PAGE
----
Studies show that this could partially link to the Chinese cultural idea of ‘keeping/saving face’, which the majority of Chinese people live by in efforts to maintain the reputation of being respectful and proper. Internations provides some insight into how this links to tiger parenting, stating that “Chinese culture is based on the concepts of group identity and collectivism. There is also “shared face”, where if one person loses face, the entire group, be it a family, company, or entire nation, also loses face. Although there are many benefits to being a part of a culture which is deep-rooted in its philosophies of ‘family first’ and collectivism, it also means that parents and the society surrounding essentially view an individual as an extension of them. Whatever they do directly affects their relatives, even the ones that they only visit once a year and speak English to instead of their ‘original’ language; if they fail, that means that their whole family has failed, meaning that they must succeed to save the face and honour of the family. This case also unfortunately relates to families whose lives are ruined due to relatives who commit crimes. Success being such a general term has now become a specific objective due to how this aspect of Chinese culture focuses on the external achievements which naturally links to reputation upholding. This could suggest that perhaps the saying “we want what’s best for you” (which is a very popular saying by many Asian parents) isn’t as pure of a reason as we believe. Perhaps the ‘success’ being pushed by tiger parents is a selfish effort to maintain their own ‘face’ rather than for the wellbeings of their future.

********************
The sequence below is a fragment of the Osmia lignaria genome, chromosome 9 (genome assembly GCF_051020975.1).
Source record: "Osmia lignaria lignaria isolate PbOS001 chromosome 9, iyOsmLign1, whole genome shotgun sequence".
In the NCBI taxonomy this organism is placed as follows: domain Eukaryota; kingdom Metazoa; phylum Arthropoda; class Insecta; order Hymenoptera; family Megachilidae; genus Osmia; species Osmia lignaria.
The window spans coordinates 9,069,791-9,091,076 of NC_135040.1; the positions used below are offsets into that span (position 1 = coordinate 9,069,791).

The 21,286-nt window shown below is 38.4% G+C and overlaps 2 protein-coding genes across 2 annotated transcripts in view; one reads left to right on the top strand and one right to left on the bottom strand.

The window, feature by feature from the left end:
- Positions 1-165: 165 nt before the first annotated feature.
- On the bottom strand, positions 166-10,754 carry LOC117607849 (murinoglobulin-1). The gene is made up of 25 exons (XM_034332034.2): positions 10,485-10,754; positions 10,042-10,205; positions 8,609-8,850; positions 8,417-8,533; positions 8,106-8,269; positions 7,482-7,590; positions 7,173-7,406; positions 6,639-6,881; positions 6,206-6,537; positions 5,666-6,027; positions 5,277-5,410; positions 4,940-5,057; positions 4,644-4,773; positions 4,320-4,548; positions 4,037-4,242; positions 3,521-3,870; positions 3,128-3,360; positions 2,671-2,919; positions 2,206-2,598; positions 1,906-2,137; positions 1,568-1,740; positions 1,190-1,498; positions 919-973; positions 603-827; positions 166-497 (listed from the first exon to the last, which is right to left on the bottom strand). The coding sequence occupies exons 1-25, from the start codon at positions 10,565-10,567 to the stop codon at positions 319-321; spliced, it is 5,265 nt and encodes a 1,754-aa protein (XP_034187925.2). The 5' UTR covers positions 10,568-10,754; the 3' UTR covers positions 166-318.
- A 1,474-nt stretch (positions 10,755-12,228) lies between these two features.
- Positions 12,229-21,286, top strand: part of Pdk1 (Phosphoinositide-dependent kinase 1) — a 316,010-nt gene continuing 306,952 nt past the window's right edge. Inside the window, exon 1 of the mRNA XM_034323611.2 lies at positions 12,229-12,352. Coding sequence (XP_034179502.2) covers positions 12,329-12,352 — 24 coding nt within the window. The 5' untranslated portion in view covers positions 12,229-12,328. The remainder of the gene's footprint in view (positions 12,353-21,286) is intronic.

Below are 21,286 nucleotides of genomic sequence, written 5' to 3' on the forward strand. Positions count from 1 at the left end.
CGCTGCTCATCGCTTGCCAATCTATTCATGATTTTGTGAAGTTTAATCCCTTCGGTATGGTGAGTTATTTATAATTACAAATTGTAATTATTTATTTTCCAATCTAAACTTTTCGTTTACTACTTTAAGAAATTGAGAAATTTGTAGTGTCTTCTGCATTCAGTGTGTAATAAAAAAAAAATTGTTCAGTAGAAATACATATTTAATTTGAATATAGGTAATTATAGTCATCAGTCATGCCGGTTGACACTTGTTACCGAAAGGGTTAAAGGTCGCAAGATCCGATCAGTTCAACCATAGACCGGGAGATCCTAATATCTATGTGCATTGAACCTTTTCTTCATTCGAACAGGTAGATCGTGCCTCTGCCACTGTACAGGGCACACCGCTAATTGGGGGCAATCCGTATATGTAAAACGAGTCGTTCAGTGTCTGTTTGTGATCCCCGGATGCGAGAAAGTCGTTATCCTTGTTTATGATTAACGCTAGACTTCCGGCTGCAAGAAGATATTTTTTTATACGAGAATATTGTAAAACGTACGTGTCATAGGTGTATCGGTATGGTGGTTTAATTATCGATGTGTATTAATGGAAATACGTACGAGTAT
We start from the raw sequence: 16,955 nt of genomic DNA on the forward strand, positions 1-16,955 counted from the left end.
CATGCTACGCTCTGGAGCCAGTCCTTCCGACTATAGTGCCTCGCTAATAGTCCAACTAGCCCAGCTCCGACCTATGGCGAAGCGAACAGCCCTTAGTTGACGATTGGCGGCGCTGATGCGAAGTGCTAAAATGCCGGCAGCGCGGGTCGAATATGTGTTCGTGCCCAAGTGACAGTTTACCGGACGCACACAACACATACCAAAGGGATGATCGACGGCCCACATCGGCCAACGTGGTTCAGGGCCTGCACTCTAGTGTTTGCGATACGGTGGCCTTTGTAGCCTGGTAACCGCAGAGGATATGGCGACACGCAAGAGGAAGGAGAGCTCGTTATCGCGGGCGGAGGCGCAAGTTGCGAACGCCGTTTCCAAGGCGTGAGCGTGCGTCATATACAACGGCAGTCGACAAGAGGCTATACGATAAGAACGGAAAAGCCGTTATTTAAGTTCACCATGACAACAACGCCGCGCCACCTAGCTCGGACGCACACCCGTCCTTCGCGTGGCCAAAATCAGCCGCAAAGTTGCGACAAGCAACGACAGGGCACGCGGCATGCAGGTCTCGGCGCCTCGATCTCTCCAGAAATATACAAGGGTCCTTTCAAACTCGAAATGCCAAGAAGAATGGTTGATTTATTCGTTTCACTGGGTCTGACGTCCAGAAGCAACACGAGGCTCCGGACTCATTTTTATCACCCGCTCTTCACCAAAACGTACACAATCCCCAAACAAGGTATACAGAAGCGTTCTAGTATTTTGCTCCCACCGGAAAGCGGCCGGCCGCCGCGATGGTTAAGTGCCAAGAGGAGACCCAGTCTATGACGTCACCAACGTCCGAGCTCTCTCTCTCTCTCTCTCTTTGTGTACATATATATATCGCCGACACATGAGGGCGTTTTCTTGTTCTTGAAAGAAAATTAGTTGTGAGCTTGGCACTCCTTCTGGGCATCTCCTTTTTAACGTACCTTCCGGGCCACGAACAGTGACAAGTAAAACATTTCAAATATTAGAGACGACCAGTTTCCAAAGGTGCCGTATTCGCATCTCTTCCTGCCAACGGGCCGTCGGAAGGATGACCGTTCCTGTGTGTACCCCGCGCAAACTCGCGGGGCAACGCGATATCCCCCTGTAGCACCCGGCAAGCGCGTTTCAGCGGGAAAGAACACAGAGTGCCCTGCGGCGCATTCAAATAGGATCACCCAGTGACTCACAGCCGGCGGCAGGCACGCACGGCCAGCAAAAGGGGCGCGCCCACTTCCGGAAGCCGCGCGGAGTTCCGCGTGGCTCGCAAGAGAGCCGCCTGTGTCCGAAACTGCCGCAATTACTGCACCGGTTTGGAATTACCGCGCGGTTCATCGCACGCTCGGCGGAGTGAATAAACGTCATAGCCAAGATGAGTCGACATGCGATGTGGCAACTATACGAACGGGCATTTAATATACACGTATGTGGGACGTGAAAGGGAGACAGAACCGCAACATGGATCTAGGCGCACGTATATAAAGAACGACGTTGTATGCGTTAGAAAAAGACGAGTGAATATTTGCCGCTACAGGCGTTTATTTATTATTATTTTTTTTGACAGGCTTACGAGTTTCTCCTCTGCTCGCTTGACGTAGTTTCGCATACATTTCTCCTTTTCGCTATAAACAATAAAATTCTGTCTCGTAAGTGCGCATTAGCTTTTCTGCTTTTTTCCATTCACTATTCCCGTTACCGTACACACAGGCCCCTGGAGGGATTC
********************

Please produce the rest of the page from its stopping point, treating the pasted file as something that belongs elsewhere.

The concept of tiger parenting also links to ‘the model minority’ myth. Although this term also includes various sectors of Asia, this phrase is regularly used pertaining to people of East and South Asian descent. Angie Chung writes that “public fascination- and repulsion- with the model minority has also driven the popularity of books such as Chua… on the cultural superiority of such ethnic groups as Chinese and Jews”. Although this stereotype can be perceived as positive, it reinforces the notion that stereotypes are always correct and encourages unnecessary agendas that may be used negatively in the future. This stirs up hate and alienates the ‘model minority’ from the rest of the world, perpetuating the idea that we are different and should be treated differently. Chung also states that TV shows “highlight the intelligence, competitiveness, passivity, and emotionless rationality of their Asian American characters such as Sandra Oh as the type- A Dr. Cristina Yang from Grey’s Anatomy”. The stereotype that East Asians are passive presents us as biologically weaker than the rest, which links to the emasculation of people of East Asian descent, particularly men, over hundreds of years. Pertaining to tiger parenting, these stereotypes may be supported due to the socialisation of a child who lacks self-confidence and self-respect, thus making them an easier target to hate and further abuse from others in the outside world.

Overall, I believe that the key to true success is simple: happiness. Although we can’t control the way we are brought up, we can control the future and how we treat others. When balance is restored and maintained, success is much easier to obtain due to the simplicity of it. Growing up as a ‘minority’ in a Western country, you have the gift of seeing the best of both worlds. We can pick and choose what aspects of Western and Eastern culture/ways of life that we enjoy, and apply it to our own in an effort to reach our individual ideas of success. Whatever you do, as long as you’re following your own chosen path, it’ll work out. Keep fighting for the anti-stereotype committee, feminism (duh), and your own happiness. Merry Christmas!

– Cathay Lau


Cover Photo Source: University of California